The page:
99¢ for the first month
99¢ for the first month

Time to G.O. --- Get Outdoors! Nature will help renew your spirit

Sandra Chafin St. Joseph Bay State Buffer Preserve Special to The Star
The Star

You’ve explored Treasure Road and now you are ready to “branch out”. Going left or right first? Cattle Dip and North Spur Trails start about .25 miles from the main gate. Let’s go right first and explore Cattle Dip Road. You already know or can guess why it’s named Cattle Dip. Cattle dips were put in all over the south to help fight the battle against the cattle tick or Texas tick fever.

Cattle herding in Florida has been important from the times the earliest Spaniards brought the beasts in the sixteenth century up to the present, reports Dr. Nancy White, University of South Florida. By the mid-1800s, Florida’s herd numbered over a half-million, and the industry was important in shaping the culture and character of the state. But there were always problems and the early twentieth century’s biggest one was the tick. The tick caused a fever and decrease in red blood cell count that reduced the quality of the beef, and bites that damaged the hides.

Dr. White and a group of her students did extensive research at the Preserve in early 2005. From the research, archaeologists have looked at cattle dipping sites to learn about the culture of people raising cattle in early Florida. These sites seemed to serve as centers for social activity in the 1930s and ‘40s, since these dispersed ranchers would gather at these sites. Neighbors to those having cattle dips could share and would make it a social gathering of sorts while they dipped their cattle. Artifacts recovered near these sites attest to this fact.

During this time period there was still open rangeland in this area. Florida has the distinction of being the last state to have vast cattle ranges unfenced. With the passage of time and roads being built, the demand for keeping cows off these roads grew. Fences were then required to help gather the cattle for dipping. Many ranchers were unable to continue ranching due to economic impact of this mandatory practice.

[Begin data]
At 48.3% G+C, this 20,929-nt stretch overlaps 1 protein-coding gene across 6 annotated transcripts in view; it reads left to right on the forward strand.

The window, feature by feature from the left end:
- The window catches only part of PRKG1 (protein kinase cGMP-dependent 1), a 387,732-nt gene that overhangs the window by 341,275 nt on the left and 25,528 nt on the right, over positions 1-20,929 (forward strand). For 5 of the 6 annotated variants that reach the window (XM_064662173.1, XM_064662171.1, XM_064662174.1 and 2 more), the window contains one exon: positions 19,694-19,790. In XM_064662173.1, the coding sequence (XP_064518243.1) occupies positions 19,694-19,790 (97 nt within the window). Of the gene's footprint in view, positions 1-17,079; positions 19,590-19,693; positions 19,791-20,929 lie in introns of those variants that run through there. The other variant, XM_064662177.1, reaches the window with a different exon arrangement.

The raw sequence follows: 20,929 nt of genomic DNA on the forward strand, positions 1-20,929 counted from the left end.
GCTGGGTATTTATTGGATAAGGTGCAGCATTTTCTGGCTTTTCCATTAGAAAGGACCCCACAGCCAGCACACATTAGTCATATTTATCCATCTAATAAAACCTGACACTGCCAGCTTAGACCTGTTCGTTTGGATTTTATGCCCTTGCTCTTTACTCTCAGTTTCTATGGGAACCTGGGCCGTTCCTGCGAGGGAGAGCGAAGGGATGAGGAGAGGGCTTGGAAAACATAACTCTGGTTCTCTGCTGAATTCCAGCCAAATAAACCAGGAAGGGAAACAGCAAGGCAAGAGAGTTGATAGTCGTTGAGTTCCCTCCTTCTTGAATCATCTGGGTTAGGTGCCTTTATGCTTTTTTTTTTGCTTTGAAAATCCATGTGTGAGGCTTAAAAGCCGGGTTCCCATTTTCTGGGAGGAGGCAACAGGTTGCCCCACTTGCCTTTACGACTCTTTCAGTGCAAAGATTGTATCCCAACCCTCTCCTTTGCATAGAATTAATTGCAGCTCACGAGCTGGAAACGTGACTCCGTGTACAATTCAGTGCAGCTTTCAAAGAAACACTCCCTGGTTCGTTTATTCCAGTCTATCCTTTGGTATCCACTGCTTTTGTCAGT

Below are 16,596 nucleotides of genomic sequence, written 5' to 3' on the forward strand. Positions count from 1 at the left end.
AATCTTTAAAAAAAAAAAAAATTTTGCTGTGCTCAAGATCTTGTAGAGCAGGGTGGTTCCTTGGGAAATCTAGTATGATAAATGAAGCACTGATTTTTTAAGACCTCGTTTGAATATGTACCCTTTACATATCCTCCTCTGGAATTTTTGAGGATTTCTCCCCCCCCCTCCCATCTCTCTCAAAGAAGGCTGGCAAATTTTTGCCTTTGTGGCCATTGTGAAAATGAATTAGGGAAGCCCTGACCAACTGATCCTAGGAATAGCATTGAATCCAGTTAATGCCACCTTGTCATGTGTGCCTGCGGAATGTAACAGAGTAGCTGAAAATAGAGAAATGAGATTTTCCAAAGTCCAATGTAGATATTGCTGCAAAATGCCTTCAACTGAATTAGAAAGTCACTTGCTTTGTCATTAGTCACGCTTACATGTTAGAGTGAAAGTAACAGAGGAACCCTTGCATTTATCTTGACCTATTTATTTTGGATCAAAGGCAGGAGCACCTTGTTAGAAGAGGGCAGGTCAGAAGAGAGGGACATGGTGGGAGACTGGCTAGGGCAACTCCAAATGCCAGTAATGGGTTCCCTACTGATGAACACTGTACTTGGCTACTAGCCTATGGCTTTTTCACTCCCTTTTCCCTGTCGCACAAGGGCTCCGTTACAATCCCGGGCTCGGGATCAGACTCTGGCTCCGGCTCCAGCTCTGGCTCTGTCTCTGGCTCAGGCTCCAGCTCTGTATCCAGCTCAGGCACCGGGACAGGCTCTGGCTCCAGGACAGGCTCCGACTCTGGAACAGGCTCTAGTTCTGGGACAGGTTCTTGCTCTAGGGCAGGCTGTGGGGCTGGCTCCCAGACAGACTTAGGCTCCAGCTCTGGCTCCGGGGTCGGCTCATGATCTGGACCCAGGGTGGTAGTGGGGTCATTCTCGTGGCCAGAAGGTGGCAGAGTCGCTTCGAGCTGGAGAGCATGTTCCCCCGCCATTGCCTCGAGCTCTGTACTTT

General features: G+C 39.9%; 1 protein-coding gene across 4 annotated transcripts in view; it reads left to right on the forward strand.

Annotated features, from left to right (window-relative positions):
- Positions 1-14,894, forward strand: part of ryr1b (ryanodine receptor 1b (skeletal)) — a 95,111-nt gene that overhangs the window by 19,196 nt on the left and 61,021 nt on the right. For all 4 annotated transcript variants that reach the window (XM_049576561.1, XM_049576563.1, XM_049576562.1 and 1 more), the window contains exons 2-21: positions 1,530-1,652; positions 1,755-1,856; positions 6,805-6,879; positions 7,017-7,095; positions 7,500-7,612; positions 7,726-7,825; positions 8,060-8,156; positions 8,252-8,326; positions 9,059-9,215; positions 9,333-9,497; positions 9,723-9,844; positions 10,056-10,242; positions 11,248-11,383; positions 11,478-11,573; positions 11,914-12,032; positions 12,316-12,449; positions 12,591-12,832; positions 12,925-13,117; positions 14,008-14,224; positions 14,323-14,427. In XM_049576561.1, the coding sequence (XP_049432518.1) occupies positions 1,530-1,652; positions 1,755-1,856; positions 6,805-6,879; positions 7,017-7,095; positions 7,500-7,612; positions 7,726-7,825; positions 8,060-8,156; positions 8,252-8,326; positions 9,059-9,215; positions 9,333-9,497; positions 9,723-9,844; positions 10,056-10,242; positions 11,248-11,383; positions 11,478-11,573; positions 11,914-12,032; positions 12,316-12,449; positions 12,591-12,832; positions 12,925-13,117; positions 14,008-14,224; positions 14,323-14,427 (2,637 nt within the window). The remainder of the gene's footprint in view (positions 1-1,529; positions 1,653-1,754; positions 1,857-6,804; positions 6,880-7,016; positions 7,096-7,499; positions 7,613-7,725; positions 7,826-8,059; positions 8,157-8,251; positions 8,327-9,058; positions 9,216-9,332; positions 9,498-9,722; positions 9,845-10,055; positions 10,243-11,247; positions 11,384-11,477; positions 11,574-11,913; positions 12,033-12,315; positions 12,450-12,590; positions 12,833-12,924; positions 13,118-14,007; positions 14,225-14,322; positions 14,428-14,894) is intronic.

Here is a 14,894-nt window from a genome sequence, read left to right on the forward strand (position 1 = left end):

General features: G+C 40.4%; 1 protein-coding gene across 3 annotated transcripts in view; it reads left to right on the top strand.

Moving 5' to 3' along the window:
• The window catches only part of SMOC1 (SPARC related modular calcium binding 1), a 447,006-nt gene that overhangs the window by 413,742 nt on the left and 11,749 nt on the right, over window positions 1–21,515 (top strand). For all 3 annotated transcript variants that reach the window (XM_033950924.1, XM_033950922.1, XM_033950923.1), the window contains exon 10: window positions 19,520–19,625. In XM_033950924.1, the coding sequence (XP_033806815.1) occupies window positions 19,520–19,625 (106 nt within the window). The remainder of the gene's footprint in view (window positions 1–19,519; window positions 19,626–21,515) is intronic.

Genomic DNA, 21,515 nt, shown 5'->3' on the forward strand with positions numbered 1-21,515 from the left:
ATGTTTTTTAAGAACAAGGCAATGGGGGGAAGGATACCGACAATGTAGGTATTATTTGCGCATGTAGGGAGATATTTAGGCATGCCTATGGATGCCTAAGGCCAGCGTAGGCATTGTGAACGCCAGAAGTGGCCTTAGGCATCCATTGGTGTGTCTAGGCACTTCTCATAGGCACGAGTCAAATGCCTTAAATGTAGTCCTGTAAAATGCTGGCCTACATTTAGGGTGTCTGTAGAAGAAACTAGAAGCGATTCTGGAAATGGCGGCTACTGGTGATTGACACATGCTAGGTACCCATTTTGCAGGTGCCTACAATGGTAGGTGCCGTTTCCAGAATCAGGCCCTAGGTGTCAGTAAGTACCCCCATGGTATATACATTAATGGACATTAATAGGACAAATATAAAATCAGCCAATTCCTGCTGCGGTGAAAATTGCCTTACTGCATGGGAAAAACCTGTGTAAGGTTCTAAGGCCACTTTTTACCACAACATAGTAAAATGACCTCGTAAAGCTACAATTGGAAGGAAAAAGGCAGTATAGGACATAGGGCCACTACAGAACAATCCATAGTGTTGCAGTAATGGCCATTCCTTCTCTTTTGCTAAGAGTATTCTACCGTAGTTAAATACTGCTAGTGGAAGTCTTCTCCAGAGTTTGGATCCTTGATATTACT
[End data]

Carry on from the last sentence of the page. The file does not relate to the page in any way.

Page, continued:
In the early 1900s, the cattle industry was seriously impacted by cattle tick fever in the southern states. Cattle were shipped by rail to the slaughterhouses in the northern states. Cattle in the south developed a tolerance to the fever and only suffered low-weight and poor-quality hides. As cattle were being shipped to the north, herds were contacting the fever and dying. Due to this development southern cattle were prohibited from being shipped to the north. When the southern ranchers suffered severe economic times, they turned to the Federal government for help. That is when and how the cattle tick eradication program began.

The solution to this problem was to require that cattle be dipped in a solution containing arsenic and other ingredients then be declared tick free. From 1906 to 1961 any cattle being shipped out-of-state was required to be dipped every 14 days. This proved to be cost prohibitive for many ranchers.

The United States Department of Agriculture determined the specifications for the vats. These vats were 25 to 30 ft in length and 2.5 to 3.5 in width. The vats were 7 ft deep so the cows could be forced in then run out. Most often they were made by pouring concrete and they sometimes had wooden railings around the perimeter of the vat.

Cattle were herded into the vat which had a drop-off at one end, sometimes deep. Once they entered, they could not back out. There would be a concrete dripping pad at the exit end of the vat. The dipped cattle were then put into pens where they could be inspected. If ticks were found, they were removed or wiped with the dip.

Today there is no evidence left of any vat on cattle dip road. What you will see are beautiful long-leaf pines, native flowering plants, ti-ti, along with other species. You will see where staff of the Buffer Preserve has conducted prescribed burns on both sides of the road. Palmettos, felled trees, native flowers are blooming at different times of the year so it’s good to walk at different times of the year.

Thanks to Sophia Fonseca, Biologist at the Buffer Preserve for help in getting pictures to share. If you walk the entire trail you will have gone about 1.75 miles. Don’t forget your water, hat, sunscreen! There is some shade on Cattle Dip. Enjoy!